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John Cowan wrote:
> > It would have been wise if the WXS designers had noted existing
> > standards and used "SET" rather than "SEQUENCE" when defining WXS...
> There's a reason behind that: the schema-centric viewpoint on
> this point is opposed to the data-centric viewpoint. In
> general, if a schema says that the order is prescribed (a
> sequence), that means that there is no significance in the
> order. On the other hand, if the schema does not prescribe
> an order, then there is typically significance in the
> ordering that actually appears in the data. WXS takes a
> schema-centric viewpoint; ASN.1 takes a data-centric one.
Not so when translating a WXS schema into ASN.1 by using X.694.
**Roughly speaking**, WXS "sequence"s are mapped to ASN.1 SEQUENCEs, while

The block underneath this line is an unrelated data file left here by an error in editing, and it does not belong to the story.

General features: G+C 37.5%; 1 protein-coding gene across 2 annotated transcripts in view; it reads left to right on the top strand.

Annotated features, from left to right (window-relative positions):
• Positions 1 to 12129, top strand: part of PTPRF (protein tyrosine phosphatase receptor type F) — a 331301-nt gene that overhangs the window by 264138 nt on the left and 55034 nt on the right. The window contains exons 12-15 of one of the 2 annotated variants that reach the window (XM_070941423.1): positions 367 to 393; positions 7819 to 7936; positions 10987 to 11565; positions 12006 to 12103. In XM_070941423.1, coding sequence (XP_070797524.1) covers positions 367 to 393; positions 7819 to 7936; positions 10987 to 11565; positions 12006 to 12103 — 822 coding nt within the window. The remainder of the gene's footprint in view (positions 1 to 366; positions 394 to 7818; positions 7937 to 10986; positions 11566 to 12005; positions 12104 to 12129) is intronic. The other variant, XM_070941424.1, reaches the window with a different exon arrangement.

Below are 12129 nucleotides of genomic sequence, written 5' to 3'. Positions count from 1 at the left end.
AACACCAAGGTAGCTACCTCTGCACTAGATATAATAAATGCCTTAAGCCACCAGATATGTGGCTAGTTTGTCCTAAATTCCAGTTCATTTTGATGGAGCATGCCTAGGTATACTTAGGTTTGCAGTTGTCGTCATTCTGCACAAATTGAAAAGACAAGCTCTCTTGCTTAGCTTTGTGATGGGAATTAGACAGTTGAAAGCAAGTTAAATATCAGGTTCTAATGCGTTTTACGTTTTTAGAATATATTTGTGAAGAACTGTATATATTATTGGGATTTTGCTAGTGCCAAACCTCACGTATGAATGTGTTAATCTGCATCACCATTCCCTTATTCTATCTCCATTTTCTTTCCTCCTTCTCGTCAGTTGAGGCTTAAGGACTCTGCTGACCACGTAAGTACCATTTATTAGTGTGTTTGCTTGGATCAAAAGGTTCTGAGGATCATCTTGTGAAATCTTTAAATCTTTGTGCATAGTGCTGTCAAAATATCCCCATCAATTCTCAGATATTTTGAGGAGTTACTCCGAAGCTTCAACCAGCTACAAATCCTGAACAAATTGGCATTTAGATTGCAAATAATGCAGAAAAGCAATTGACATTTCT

WXS "all"s are mapped to ASN.1 SEQUENCEs plus explicit information about the
order. The order is made a part of the abstract type definition and so is
made available to the ASN.1 application.
An ASN.1 SET is very different from a WXS "all". While an "all" can be
considered as a variable-order sequence (note that I am not saying
"unordered"), a SET is inherently unordered at the abstract syntax level, so
its encodings may even be ordered, since the order has no significance.
This is exactly what happens in canonical encoding rules such as DER: since
the order of the components of a SET (or SET OF) does not matter, the order
is made *fixed* in the encodings. In other words, since the order carries
no information for a SET, it is "pure entropy" that is removed from
canonical encodings. ASN.1 does not have, per se, an equivalent of "all",
that is why X.694 maps "all"s in the way I said above.
> In politics, obedience and support John Cowan
> are the same thing. --Hannah Arendt http://www.ccil.org/~cowan
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